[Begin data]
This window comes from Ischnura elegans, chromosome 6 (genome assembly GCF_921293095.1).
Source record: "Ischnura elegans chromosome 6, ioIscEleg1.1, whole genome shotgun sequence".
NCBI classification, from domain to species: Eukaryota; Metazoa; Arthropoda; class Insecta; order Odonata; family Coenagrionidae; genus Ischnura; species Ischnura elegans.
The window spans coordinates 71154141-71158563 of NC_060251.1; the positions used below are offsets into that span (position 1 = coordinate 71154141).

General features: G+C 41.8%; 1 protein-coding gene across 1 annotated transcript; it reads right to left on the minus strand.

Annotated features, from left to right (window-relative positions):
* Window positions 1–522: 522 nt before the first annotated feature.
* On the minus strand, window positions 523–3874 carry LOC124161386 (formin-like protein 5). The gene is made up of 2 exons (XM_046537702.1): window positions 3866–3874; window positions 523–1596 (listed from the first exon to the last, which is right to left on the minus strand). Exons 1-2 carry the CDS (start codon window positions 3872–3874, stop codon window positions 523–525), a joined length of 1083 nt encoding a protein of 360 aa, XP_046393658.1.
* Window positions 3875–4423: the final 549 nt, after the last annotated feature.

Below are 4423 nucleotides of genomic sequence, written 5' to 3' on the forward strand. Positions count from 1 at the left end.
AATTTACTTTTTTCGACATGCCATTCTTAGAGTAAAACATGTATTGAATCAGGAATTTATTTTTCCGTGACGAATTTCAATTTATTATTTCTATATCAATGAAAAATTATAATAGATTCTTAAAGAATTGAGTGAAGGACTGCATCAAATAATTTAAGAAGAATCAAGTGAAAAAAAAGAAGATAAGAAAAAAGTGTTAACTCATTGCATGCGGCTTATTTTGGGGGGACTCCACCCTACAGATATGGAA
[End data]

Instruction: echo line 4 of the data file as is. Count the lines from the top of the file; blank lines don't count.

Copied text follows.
The window spans coordinates 71154141-71158563 of NC_060251.1; the positions used below are offsets into that span (position 1 = coordinate 71154141).